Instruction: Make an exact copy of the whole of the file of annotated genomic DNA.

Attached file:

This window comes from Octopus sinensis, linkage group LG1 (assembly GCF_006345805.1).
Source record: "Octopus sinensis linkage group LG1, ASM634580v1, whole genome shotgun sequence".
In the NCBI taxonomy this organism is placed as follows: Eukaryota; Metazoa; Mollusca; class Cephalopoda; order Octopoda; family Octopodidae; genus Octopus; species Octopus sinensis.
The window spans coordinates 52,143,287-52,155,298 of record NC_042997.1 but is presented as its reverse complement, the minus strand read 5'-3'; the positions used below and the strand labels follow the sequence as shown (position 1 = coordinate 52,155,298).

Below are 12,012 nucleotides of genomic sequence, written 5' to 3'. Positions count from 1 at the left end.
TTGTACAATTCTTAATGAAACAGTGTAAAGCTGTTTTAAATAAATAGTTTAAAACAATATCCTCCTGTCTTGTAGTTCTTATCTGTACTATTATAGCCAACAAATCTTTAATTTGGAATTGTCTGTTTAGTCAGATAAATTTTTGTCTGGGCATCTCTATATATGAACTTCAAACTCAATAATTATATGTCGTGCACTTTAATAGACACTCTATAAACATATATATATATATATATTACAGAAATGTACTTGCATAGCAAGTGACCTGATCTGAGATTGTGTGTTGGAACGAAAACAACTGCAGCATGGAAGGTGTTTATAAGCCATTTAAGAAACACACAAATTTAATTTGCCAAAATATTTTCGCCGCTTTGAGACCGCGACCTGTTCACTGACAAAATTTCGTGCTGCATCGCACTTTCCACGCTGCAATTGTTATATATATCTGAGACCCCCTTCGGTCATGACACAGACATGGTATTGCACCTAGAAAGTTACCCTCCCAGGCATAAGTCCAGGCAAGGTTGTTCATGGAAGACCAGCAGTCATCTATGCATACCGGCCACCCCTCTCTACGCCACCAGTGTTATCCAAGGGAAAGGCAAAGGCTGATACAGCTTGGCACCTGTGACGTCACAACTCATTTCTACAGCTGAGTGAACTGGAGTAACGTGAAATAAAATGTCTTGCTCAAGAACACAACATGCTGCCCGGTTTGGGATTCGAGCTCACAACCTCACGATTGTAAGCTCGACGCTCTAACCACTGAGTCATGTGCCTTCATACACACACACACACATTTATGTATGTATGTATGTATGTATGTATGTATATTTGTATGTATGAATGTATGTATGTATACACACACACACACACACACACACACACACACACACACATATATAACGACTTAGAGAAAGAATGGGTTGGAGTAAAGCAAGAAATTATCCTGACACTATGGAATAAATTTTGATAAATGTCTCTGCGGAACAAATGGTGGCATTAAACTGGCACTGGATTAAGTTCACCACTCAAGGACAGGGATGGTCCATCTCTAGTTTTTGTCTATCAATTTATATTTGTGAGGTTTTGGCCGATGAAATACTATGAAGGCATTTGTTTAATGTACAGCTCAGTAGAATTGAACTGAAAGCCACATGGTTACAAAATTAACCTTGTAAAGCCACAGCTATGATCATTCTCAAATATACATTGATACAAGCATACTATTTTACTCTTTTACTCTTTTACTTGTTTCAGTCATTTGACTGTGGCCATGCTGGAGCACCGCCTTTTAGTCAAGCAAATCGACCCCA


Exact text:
This window comes from Octopus sinensis, linkage group LG1 (assembly GCF_006345805.1).
Source record: "Octopus sinensis linkage group LG1, ASM634580v1, whole genome shotgun sequence".
In the NCBI taxonomy this organism is placed as follows: Eukaryota; Metazoa; Mollusca; class Cephalopoda; order Octopoda; family Octopodidae; genus Octopus; species Octopus sinensis.
The window spans coordinates 52,143,287-52,155,298 of record NC_042997.1 but is presented as its reverse complement, the minus strand read 5'-3'; the positions used below and the strand labels follow the sequence as shown (position 1 = coordinate 52,155,298).

Below are 12,012 nucleotides of genomic sequence, written 5' to 3'. Positions count from 1 at the left end.
TTGTACAATTCTTAATGAAACAGTGTAAAGCTGTTTTAAATAAATAGTTTAAAACAATATCCTCCTGTCTTGTAGTTCTTATCTGTACTATTATAGCCAACAAATCTTTAATTTGGAATTGTCTGTTTAGTCAGATAAATTTTTGTCTGGGCATCTCTATATATGAACTTCAAACTCAATAATTATATGTCGTGCACTTTAATAGACACTCTATAAACATATATATATATATATATTACAGAAATGTACTTGCATAGCAAGTGACCTGATCTGAGATTGTGTGTTGGAACGAAAACAACTGCAGCATGGAAGGTGTTTATAAGCCATTTAAGAAACACACAAATTTAATTTGCCAAAATATTTTCGCCGCTTTGAGACCGCGACCTGTTCACTGACAAAATTTCGTGCTGCATCGCACTTTCCACGCTGCAATTGTTATATATATCTGAGACCCCCTTCGGTCATGACACAGACATGGTATTGCACCTAGAAAGTTACCCTCCCAGGCATAAGTCCAGGCAAGGTTGTTCATGGAAGACCAGCAGTCATCTATGCATACCGGCCACCCCTCTCTACGCCACCAGTGTTATCCAAGGGAAAGGCAAAGGCTGATACAGCTTGGCACCTGTGACGTCACAACTCATTTCTACAGCTGAGTGAACTGGAGTAACGTGAAATAAAATGTCTTGCTCAAGAACACAACATGCTGCCCGGTTTGGGATTCGAGCTCACAACCTCACGATTGTAAGCTCGACGCTCTAACCACTGAGTCATGTGCCTTCATACACACACACACACATTTATGTATGTATGTATGTATGTATGTATGTATATTTGTATGTATGAATGTATGTATGTATACACACACACACACACACACACACACACACACACACACATATATAACGACTTAGAGAAAGAATGGGTTGGAGTAAAGCAAGAAATTATCCTGACACTATGGAATAAATTTTGATAAATGTCTCTGCGGAACAAATGGTGGCATTAAACTGGCACTGGATTAAGTTCACCACTCAAGGACAGGGATGGTCCATCTCTAGTTTTTGTCTATCAATTTATATTTGTGAGGTTTTGGCCGATGAAATACTATGAAGGCATTTGTTTAATGTACAGCTCAGTAGAATTGAACTGAAAGCCACATGGTTACAAAATTAACCTTGTAAAGCCACAGCTATGATCATTCTCAAATATACATTGATACAAGCATACTATTTTACTCTTTTACTCTTTTACTTGTTTCAGTCATTTGACTGTGGCCATGCTGGAGCACCGCCTTTTAGTCAAGCAAATCGACCCCA